United States District Court, S.D. Indiana, Indianapolis Division
ENTRY GRANTING MOTION FOR SUMMARY JUDGMENT AND
DIRECTING ENTRY OF FINAL JUDGMENT
William T. Lawrence, Judge
Winn filed this action on March 14, 2018, contending that his
civil rights were violated while he was incarcerated in the
Indiana Department of Correction (“IDOC”). Mr.
Winn claims that the defendant used excessive force against
him on October 22, 2017, as Mr. Winn left the chow hall.
defendant moved for summary judgment arguing that Mr. Winn
failed to exhaust his available administrative remedies as
required by the Prison Litigation Reform Act
(“PLRA”), 42 U.S.C. § 1997e(a), before
filing this lawsuit. Mr. Winn has not responded to the motion
and the time to do so has passed, leaving the defendant's
motion unopposed. For the reasons that follow, the
defendant's motion for summary judgment, Dkt. No. 15, is
judgment should be granted “if the movant shows that
there is no genuine dispute as to any material fact and the
movant is entitled to a judgment as a matter of law.”
Fed.R.Civ.P. 56(a). A “material fact” is one that
“might affect the outcome of the suit.”
Anderson v. Liberty Lobby, Inc., 477 U.S. 242, 248
(1986). The court views the facts in the light most favorable
to the non-moving party and all reasonable inferences are
drawn in the non-movant's favor. Ault v.
Speicher, 634 F.3d 942, 945 (7th Cir. 2011).
noted above, Mr. Winn failed to respond to the
defendant's motion for summary judgment, and the deadline
for doing so has passed. The consequence is that Mr. Winn has
conceded the defendant's version of the events. See
Smith v. Lamz, 321 F.3d 680, 683 (7th Cir. 2003)
(“[F]ailure to respond by the nonmovant as mandated by
the local rules results in an admission.”);
see S.D. Ind. Local Rule 56-1 (“A party
opposing a summary judgment motion must . . . file and serve
a response brief and any evidence . . . that the party relies
on to oppose the motion. The response must . . . identif[y]
the potentially determinative facts and factual disputes that
the party contends demonstrate a dispute of fact precluding
summary judgment.”). This does not alter the standard
for assessing a Rule 56 motion, but it does “reduc[e]
the pool” from which the facts and inferences relative
to such a motion may be drawn. Smith v. Severn, 129
F.3d 419, 426 (7th Cir. 1997).
the following facts, unopposed by Mr. Winn and supported by
admissible evidence, are accepted as true.
At all times relevant to his complaint, Mr. Winn was confined
by the IDOC at Pendleton Correctional Facility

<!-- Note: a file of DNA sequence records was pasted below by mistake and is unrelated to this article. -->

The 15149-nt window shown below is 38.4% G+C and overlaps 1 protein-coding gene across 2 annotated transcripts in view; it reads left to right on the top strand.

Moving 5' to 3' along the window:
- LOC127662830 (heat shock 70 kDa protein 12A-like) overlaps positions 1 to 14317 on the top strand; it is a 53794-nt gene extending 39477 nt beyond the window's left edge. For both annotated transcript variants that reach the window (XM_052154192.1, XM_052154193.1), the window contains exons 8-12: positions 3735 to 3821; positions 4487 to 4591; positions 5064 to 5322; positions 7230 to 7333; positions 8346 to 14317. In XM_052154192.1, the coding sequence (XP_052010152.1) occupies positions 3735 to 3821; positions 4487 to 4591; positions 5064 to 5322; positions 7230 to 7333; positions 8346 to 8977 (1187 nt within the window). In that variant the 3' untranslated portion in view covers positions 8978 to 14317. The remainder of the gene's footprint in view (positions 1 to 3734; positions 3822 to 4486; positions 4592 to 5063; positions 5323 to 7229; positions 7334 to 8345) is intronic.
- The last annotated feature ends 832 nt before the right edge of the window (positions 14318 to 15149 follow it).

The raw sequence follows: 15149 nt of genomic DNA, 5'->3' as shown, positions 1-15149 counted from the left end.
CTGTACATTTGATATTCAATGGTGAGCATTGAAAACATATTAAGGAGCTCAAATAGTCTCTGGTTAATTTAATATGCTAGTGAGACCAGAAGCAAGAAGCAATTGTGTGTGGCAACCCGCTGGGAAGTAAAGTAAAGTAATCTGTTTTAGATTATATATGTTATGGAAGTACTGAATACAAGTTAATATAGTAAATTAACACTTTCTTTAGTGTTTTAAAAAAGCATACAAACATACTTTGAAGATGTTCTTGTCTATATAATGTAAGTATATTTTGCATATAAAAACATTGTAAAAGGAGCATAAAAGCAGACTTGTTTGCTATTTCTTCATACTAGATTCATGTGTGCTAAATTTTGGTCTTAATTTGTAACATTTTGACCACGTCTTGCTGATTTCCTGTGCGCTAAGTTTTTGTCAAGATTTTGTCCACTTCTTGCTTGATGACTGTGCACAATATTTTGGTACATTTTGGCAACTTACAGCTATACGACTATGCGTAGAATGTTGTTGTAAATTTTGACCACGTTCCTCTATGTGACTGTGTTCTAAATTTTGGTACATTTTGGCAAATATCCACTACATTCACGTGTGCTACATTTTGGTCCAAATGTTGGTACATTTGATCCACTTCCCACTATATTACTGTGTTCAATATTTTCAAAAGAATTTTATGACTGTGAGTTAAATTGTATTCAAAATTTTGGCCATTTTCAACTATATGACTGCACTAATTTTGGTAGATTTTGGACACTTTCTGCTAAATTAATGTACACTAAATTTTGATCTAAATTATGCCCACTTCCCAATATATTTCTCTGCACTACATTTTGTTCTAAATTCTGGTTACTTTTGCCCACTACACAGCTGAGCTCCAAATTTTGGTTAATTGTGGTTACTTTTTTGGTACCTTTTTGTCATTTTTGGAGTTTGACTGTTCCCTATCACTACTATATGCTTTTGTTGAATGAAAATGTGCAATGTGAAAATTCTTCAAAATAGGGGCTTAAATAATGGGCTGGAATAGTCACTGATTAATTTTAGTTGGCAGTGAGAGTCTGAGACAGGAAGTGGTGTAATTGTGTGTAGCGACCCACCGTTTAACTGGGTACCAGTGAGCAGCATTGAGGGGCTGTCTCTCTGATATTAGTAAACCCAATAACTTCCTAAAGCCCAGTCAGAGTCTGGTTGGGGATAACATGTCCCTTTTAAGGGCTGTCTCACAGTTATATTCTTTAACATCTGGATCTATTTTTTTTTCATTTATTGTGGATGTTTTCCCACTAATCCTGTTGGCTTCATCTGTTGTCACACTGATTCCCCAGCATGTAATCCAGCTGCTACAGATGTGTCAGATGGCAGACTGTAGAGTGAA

(“Pendleton”). The IDOC has an inmate grievance
process which is intended to permit inmates to resolve
concerns and complaints relating to their conditions of
confinement prior to filing suit in court. As an inmate at
Pendleton, Mr. Winn had access to the inmate grievance
process. According to the IDOC inmate grievance process
policy, upon an inmate's entry into the IDOC, he is
advised of the grievance process and how to obtain the
amended inmate grievance process policy came into effect in
October 1, 2017, a few weeks before the events alleged in Mr.
Winn's complaint. The process described in the amended
policy consists of four steps: an informal attempt to resolve
the issue, submission of a formal grievance on a written
form, a written appeal to the warden or designee, and finally
a written appeal to the grievance manager.
informal process is initiated by the inmate. If the inmate is
dissatisfied with the outcome of the informal process, he may
file a formal grievance within ten days of the event or
circumstance grieved. The grievance specialist must respond
to the formal grievance by either returning it if it does not
comply with the grievance policy, or by providing a receipt
for an accepted form.
inmate is dissatisfied with the outcome of the formal
grievance, the initial appeal to the warden or designee must
be submitted within five days of the inmate's receipt of
the response to the formal grievance. Similarly, if the first
appeal does not satisfactorily resolve the inmate's
concern, then after receipt of the initial appeal response,
the inmate must forward the same document to the grievance
specialist within five days for review by the grievance
IDOC's grievance records for Mr. Winn reflect that he has
not filed any formal grievances while incarcerated in the
IDOC. He filed two requests for interview on November 16,
2017, regarding the allegations contained in his complaint.
Dkt. No. 16-3. One request for interview alleges that Lt.
Williams used excessive force against Mr. Winn on October 22,
2017. The other states that Mr. Winn tried to informally
resolve his complaint with Lt. Williams but received no
response. The grievance specialist ...